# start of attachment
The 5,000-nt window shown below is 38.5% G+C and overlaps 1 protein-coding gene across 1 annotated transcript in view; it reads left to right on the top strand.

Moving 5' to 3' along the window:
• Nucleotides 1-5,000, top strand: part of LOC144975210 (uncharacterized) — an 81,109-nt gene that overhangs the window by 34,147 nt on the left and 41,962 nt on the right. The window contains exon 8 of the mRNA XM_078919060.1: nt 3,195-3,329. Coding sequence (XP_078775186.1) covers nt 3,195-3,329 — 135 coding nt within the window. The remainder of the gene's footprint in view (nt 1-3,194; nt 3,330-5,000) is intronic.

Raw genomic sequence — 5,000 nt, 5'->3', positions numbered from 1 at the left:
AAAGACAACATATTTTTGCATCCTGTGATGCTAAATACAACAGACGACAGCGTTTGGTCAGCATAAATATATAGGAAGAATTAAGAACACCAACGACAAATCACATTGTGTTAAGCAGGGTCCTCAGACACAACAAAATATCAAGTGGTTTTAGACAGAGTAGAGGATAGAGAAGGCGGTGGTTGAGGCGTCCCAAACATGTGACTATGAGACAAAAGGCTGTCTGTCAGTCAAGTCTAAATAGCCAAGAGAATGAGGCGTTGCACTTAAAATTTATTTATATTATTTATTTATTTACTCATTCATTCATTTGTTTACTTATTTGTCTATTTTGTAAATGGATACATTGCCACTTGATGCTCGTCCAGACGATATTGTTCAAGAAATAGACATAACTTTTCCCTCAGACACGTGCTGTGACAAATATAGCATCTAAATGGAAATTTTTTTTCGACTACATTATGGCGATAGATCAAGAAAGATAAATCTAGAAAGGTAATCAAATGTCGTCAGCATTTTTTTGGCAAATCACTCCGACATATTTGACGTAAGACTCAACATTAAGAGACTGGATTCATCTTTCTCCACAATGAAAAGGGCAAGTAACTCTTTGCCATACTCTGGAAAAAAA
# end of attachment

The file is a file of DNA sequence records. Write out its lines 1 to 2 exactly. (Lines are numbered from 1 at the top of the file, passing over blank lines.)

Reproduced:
The 5,000-nt window shown below is 38.5% G+C and overlaps 1 protein-coding gene across 1 annotated transcript in view; it reads left to right on the top strand.

Moving 5' to 3' along the window: